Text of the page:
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8th July 2020

Science Coronavirus: Don’t leave home without a face covering, says science body

Science Coronavirus: Don’t leave home without a face covering, says science body

Science

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The UK lags behind in setting clear policies on face coverings and on using them, the Royal Society says

Everyone should carry a face covering when they leave home in order to tackle coronavirus, the head of the UK’s national academy of science has said.

Prof Sir Venki Ramakrishnan, president of the Royal Society, said the coverings should then be worn “whenever you are in crowded public spaces”.

He said evidence shows they protect the wearer and those nearby, and the UK was “way behind” other countries in usage.

No 10 said the use of face masks is always kept “under review”.

Current guidance on face coverings varies across the UK, but Public Health England previously said they did not need to be worn outdoors.

Speaking as the Royal Society published two reports on face coverings, Prof Ramakrishnan said the public remained “sceptical” about their benefits because “the message has not been clear enough” and guidelines have been inconsistent.

He added: “What we would like for the government is to be a bit stronger and clearer about the messaging and require it whenever you are in crowded public spaces where you cannot get more than two metres away from the next person.

“If you’re in a crowded setting, you ought to wear a mask.”

There are mixed feelings among the experts on the government’s scientific advisory group, Sage, around the use of face coverings.

Some point to evidence that indicates coverings do not seem to slow the spread of flu when worn in Asian countries, and there are concerns they might give some a false sense of security.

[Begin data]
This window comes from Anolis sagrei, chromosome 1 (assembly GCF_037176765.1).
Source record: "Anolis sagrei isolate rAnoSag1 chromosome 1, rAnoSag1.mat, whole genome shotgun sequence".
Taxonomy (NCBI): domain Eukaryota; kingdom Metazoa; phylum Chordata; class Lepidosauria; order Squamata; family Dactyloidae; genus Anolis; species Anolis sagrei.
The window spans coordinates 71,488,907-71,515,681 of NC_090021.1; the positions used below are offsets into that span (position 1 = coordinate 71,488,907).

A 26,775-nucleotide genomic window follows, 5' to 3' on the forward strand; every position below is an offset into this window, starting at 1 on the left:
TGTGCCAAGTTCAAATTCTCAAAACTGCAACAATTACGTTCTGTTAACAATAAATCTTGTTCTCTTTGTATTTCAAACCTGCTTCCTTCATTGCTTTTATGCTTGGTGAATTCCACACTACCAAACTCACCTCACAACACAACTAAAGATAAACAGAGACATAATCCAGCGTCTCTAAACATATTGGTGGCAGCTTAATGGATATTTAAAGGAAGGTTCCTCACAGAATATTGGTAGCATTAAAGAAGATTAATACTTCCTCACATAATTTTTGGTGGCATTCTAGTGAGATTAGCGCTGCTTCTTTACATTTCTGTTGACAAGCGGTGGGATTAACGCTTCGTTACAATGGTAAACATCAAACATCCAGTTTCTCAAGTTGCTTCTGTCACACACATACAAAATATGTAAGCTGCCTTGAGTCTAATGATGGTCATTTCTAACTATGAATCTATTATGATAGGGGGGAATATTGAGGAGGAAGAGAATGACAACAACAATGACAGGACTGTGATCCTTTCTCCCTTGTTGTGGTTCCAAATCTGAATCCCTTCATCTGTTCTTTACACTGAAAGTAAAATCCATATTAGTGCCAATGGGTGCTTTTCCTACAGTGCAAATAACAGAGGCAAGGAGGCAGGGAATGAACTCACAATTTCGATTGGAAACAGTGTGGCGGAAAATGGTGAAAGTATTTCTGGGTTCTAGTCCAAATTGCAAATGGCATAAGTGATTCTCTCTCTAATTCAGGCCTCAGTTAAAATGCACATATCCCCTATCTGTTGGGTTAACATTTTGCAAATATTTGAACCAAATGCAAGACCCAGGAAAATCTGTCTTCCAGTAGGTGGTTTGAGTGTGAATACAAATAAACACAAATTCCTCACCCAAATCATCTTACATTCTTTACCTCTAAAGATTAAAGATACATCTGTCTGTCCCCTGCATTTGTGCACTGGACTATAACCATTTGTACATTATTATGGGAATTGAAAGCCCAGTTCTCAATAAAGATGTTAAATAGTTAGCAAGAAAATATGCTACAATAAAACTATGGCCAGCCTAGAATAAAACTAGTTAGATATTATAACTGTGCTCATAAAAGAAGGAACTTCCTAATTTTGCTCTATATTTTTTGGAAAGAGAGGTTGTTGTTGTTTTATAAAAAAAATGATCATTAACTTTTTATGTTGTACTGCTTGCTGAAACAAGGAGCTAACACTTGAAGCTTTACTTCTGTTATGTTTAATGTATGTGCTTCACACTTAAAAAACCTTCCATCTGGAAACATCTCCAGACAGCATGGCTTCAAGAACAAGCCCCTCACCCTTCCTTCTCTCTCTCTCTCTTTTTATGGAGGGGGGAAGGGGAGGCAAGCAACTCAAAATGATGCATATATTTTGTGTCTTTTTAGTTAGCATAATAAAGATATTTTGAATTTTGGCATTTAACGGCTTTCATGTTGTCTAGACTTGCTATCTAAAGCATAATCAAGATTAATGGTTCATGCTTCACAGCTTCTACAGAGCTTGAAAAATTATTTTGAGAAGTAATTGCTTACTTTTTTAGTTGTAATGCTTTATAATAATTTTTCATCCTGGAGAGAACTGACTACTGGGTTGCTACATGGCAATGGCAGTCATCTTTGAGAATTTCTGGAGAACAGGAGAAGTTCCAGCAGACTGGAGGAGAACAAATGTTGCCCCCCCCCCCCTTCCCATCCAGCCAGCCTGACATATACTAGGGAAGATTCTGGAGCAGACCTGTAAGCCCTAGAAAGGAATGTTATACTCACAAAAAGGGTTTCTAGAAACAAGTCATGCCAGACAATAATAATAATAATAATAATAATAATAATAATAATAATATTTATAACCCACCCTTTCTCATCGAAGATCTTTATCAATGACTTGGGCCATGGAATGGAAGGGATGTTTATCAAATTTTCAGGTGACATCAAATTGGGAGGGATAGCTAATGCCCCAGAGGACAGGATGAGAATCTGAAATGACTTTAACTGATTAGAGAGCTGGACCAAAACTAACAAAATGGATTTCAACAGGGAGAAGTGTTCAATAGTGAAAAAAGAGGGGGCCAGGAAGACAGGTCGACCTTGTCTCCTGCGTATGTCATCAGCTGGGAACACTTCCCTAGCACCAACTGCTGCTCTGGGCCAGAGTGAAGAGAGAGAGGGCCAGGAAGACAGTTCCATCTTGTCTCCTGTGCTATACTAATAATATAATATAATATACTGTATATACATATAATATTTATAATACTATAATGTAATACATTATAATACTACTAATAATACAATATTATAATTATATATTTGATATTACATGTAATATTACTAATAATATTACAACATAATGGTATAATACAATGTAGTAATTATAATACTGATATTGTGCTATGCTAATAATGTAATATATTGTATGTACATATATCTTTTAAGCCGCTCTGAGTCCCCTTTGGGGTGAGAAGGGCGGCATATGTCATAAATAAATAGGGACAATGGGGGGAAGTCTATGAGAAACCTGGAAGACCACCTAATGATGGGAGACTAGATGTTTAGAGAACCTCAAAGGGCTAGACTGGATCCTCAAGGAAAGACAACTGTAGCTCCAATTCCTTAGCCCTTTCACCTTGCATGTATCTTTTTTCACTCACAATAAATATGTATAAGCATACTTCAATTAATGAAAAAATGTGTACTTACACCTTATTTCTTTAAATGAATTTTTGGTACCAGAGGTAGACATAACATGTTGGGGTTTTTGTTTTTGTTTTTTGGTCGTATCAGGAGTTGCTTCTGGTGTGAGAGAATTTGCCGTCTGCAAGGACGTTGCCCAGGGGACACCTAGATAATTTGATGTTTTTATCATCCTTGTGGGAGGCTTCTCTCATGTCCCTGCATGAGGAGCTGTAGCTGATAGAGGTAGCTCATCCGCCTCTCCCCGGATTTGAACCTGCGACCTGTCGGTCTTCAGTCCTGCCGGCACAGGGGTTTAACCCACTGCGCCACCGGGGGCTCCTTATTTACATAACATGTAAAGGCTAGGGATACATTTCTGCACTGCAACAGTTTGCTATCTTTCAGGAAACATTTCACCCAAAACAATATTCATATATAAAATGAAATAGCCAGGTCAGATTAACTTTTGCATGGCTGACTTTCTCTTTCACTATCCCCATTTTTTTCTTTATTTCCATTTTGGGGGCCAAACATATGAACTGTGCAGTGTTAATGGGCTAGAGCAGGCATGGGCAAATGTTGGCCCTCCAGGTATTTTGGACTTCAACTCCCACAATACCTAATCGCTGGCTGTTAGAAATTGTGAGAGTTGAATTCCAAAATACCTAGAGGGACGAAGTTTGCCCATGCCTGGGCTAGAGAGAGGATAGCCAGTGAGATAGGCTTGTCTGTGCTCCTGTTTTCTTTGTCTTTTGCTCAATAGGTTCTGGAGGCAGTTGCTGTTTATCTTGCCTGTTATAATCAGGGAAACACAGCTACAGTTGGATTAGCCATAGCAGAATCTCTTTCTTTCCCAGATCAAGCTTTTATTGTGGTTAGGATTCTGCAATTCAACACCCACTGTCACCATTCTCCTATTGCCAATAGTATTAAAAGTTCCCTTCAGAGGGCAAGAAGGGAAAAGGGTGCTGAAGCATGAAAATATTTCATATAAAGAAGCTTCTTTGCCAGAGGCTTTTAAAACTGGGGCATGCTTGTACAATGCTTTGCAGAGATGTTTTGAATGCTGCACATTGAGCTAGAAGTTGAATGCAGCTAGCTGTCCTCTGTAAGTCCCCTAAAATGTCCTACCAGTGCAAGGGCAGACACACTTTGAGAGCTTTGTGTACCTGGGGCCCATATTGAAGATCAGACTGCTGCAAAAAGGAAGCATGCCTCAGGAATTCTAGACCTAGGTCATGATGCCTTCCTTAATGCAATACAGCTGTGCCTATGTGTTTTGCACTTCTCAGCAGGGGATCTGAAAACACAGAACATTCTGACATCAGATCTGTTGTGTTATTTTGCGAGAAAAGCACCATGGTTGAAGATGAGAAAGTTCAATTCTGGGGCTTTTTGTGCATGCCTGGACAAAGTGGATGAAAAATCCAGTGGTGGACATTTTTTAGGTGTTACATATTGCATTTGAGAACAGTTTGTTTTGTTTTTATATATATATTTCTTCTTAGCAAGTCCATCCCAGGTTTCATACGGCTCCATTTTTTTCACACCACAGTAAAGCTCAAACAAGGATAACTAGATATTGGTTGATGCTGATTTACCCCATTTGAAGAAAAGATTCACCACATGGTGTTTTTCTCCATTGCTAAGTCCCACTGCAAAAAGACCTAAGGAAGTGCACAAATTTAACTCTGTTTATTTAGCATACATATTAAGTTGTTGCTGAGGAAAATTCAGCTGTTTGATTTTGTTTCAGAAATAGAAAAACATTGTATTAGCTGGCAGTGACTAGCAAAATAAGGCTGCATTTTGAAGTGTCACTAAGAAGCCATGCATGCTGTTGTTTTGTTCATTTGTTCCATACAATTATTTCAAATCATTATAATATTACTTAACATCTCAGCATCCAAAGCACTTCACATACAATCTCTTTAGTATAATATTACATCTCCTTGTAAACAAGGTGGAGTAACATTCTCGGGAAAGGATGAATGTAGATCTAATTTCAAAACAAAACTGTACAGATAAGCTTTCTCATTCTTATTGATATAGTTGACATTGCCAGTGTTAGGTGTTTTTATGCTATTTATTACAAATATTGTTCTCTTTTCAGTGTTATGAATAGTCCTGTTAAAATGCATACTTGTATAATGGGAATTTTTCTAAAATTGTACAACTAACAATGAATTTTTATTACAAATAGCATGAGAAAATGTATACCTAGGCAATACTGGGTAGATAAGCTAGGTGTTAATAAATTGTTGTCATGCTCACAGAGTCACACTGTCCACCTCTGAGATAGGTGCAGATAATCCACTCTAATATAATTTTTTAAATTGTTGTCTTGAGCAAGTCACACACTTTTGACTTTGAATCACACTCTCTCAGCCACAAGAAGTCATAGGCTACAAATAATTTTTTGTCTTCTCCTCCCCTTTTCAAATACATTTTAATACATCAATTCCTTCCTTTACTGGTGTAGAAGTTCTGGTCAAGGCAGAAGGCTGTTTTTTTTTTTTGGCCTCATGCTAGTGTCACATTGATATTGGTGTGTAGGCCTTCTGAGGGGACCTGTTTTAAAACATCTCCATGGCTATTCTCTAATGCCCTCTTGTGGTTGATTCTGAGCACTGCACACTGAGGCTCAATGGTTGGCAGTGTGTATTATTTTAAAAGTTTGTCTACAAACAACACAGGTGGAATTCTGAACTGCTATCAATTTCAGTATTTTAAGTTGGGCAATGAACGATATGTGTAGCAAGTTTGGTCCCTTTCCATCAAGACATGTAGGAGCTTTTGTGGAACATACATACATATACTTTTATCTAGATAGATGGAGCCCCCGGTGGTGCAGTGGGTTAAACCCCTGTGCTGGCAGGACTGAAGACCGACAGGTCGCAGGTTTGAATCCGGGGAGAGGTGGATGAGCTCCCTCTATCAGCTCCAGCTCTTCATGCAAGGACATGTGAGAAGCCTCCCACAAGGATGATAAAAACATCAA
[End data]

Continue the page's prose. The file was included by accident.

But there is a consensus that they may reduce the risk of an infected person passing the virus on to someone else.

“We have been very clear about the benefits of people wearing face coverings,” said the prime minister’s official spokesman, following Prof Ramakrishnan’s comments.

“Face coverings can help us protect others and reduce the spread of the virus if people are infected but not showing symptoms.”

The Downing Street spokesman added that face coverings “should cover both the nose and mouth to reduce the spread of coronavirus droplets, helping to protect others”.

The government has said that face coverings can be made at home from cloth, and do not need to be hospital-standard masks.

Science What is the current guidance on face coverings?

Face coverings are compulsory on public transport in England, where they should also be worn in hospitals by staff, outpatients and visitors. People visiting shops are also advised, but not required, to cover their face if they judge that social distancing is not always possible.

In Scotland, masks are also mandatory on public transport, and will be in shops from 10 July.

People in Wales are being asked to wear non-medical face coverings where social distancing is not possible – including on public transport. But the government stopped short of making their use mandatory.

Plans to make wearing face masks on public transport compulsory in Northern Ireland have been put on hold, pending legal clarification.

You can read more on the use of face coverings in the UK here.

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Media captionCoronavirus: How to wear a face covering

In late April, only about 25% of people in the UK wore face coverings, compared to 83.4% in Italy, 65.8% in the United States and 63.8% in Spain, according to one of the reports, which examined the factors limiting the take-up.

Not wearing a face covering should be regarded as “anti-social” in the same way as drink driving or failing to wear a seatbelt, Prof Ramakrishnan said.

“Not doing so increases the risk for everyone, from NHS workers to your grandmother,” he said.

The World Health Organization changed its advice on face coverings in June, saying they should be worn in public where social distancing is not possible to help stop the spread of coronavirus – but countries set their own guidelines and laws.

The WHO had previously argued there was not enough evidence to say that healthy people should wear masks, despite their widespread use in many countries.

Prof Paul Edelstein from the University of Pennsylvania, who wrote the other report which examined the effectiveness of masks and other coverings, said the evidence that they protected other people was “clearer all the time”, but there was also “some evidence” they protected the wearer.

“There are people without symptoms going about their daily business who are unknowingly breathing out droplets that are carrying the virus,” he said.

“If they had their faces covered the majority of those droplets would be caught before they can infect other people. Wearing face coverings can help save lives and prevent disabling illnesses.”

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